New Jersey Symphony Orchestra Presents Second in Concert Film Series
By Nancy Plum
New Jersey Symphony Orchestra continued its “Emerge” concert series this past week with an on-demand film of a live performance recorded this past February at the New Jersey Performing Arts Center. The “Emerge” trilogy, directed by filmmaker Yuri Alves, has fused orchestral performances with visual meditations and dance sequences to create a multi-media online experience. The second performance of this trilogy, launched last Wednesday evening, featured pianist Inon Barnatan playing Florence Price’s Piano Concerto in One Movement; also included on the program was one of Wolfgang Amadeus Mozart’s final symphonies. Accompanying these works was a New Jersey Symphony Orchestra seemingly up to full strength, led by Music Director Xian Zhang.
Price’s Piano Concerto in One Movement was premiered in Chicago in 1934 with the composer as soloist. The work appears to have fallen into obscurity following its premiere, with the orchestral score later reconstructed. The Concerto’s three continuous sections hark back to the Romantic style of Franz Liszt and Felix Mendelssohn, and in NJSO’s performance, the work showed plenty of Romantic and improvisatory flavor. With Zhang on the podium and Barnatan at the keyboard, the music of was very dramatic, with Barnatan’s left hand a constant swirl of flowing arpeggios. Zhang conducted with broad gestures, allowing repeated passages to become more intense with each recurrence. The second section of the movement was marked by an elegant oboe solo from Alexandra Knoll in duet with the piano, with a great deal of lushness from just these two instruments. Barnatan’s piano solo seemed to be in duet with various instruments, gradually speeding up toward a very jazzy third movement capturing a 1920s feel. Visually accompanying this piece, which was filmed in black and white, were dance sequences from guest dancers Cori Barnes and M.A. Taylor.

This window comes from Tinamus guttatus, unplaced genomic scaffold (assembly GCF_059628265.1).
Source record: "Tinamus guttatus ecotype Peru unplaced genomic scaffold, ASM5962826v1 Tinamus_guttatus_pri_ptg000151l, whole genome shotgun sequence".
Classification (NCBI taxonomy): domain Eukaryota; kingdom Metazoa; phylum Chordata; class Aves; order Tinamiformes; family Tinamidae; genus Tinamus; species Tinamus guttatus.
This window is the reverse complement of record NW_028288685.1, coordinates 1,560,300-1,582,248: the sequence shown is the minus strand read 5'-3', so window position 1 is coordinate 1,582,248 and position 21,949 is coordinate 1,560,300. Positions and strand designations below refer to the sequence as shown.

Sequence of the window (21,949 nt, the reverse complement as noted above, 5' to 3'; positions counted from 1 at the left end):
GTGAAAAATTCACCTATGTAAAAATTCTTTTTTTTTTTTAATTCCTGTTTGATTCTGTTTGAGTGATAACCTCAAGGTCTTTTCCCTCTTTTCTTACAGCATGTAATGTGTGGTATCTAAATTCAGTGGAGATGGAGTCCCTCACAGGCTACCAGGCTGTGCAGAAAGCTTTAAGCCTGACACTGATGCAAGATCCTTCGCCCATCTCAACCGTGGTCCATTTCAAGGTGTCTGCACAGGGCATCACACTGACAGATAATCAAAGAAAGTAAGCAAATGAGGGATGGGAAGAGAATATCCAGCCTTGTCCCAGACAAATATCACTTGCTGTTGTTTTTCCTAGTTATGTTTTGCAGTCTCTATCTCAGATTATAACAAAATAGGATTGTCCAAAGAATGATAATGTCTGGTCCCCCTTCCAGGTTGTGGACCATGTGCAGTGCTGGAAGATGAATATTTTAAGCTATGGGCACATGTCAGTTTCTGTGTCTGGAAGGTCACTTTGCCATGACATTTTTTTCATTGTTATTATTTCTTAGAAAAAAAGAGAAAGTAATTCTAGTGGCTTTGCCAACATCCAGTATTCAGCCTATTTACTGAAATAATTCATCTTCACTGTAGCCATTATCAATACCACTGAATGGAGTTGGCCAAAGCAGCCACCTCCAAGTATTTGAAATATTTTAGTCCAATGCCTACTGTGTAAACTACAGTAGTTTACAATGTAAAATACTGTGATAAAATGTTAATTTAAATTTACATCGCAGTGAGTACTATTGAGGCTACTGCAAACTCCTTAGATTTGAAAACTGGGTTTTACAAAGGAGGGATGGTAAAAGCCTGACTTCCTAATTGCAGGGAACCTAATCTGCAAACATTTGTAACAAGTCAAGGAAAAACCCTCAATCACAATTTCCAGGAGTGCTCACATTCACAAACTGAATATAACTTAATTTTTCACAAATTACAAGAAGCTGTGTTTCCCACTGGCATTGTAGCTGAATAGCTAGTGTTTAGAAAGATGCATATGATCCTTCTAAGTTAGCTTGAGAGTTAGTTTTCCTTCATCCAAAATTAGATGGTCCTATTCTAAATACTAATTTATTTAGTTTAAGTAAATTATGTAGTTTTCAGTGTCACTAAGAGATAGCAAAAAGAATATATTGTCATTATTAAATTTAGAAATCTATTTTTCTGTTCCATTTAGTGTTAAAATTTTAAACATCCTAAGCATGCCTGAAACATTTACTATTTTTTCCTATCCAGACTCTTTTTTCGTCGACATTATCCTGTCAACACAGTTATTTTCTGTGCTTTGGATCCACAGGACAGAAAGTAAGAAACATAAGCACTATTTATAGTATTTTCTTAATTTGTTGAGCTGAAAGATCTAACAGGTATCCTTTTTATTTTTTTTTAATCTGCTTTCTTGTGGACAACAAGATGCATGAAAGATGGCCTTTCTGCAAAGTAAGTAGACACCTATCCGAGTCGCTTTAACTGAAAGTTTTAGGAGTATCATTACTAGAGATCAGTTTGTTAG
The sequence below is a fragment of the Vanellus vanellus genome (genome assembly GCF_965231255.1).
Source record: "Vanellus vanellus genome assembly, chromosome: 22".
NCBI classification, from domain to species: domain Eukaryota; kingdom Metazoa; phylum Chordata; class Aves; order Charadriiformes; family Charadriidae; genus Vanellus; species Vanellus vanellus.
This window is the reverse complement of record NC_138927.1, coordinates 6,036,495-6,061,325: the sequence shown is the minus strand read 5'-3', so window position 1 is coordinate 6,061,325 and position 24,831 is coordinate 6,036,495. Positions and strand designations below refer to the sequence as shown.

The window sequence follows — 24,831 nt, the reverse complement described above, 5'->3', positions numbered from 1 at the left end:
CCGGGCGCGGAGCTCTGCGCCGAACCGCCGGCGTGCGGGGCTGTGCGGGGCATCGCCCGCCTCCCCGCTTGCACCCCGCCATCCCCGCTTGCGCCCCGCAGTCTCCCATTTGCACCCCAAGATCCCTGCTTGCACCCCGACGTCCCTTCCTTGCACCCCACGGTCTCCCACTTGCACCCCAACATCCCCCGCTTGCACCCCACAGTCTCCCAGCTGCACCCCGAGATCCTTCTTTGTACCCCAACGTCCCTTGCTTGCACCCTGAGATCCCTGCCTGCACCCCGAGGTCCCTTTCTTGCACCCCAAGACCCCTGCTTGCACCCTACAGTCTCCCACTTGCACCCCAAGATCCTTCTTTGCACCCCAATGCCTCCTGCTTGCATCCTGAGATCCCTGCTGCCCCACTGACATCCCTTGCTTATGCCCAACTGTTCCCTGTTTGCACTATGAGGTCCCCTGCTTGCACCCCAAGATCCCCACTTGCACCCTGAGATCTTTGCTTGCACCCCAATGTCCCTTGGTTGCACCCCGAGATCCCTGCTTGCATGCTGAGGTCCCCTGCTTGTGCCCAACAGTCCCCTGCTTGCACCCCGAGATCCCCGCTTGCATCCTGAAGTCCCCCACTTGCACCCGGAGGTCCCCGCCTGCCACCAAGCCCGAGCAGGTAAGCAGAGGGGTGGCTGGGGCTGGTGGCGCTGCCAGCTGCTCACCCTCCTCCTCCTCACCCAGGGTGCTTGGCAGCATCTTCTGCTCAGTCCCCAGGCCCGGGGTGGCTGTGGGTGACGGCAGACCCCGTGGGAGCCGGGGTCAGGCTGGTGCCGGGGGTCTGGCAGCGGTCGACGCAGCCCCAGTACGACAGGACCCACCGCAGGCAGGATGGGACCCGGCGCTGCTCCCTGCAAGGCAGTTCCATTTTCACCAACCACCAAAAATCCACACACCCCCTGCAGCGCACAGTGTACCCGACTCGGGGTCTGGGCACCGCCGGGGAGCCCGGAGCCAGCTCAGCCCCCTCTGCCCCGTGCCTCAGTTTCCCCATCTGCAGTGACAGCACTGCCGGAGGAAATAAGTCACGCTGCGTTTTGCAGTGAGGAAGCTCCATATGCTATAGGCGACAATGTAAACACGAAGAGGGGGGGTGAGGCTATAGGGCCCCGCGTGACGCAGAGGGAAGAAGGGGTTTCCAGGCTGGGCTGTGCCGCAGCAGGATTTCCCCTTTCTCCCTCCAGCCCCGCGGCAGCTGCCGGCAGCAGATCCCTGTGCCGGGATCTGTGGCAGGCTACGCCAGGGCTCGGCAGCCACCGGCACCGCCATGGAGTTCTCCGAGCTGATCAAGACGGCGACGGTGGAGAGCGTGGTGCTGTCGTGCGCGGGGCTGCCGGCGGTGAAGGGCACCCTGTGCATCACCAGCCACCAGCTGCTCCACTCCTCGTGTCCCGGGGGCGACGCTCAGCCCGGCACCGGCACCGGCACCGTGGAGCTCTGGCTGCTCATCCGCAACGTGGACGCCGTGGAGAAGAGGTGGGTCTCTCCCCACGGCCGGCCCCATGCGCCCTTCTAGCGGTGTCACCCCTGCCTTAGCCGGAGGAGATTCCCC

Mozart’s 1788 Symphony No. 39 in Eb Major was one of a trilogy of symphonies the composer wrote within a few years of his death. The circumstances of the symphony’s composition are unknown, and it is has not been established definitively that it was performed in Mozart’s lifetime. The first movement was textbook late 18th-century, paying homage to Mozart’s mentor Franz Joseph Haydn, followed by a conventional “Andante,” “Menuetto,” and “Finale.” The musicians of New Jersey Symphony presented the opening “Adagio” regally, with clean dotted rhythms recalling the Baroque French overture. The subsequent “Allegro” was light and chamber-like with detached playing, delicate winds, and Zhang allowing the music to glide along on its own. The players leaned into the movement well, emphasizing the graceful melodic themes. Delicate lines were evident in the second movement, as Zhang maintained a fluid orchestral palette. One could hear a traditional Ländler in the third movement, with a “Trio” effectively led by clarinetist Pascal Archer. The “Finale” demonstrated clean playing from the brass, and the movement showed hints of 18th-century musical humor.
Previous online concerts by the New Jersey Symphony Orchestra have featured a reduced ensemble playing a number of shorter pieces. The “Emerge” series highlights the ensemble’s return to full strength and presentation of more substantial works. Pianist Barnatan has been heard in several regional online orchestral broadcasts over the past year, and his participation in last week’s NJSO concert demonstrated his commitment to helping ensembles present the highest quality performances possible in these times. Even when limited to audience-less halls and a slow return to a full roster, New Jersey Symphony Orchestra has been able to maintain innovation and musical quality through the multi-media “Emerge” series.
New Jersey Symphony will present the third and final concert of the online “Emerge” series on Wednesday, June 23 at 7:30 p.m. Featured in this broadcast will be guest pianist Daniil Trifonov performing Shostakovich’s Piano Concerto No. 1, and Beethoven’s Symphony No. 4, conducted by Xian Zhang. Information about accessing any of NJSO’s online performances, as well as live concerts this summer, can be found at the NJSO website at njsymphony.org.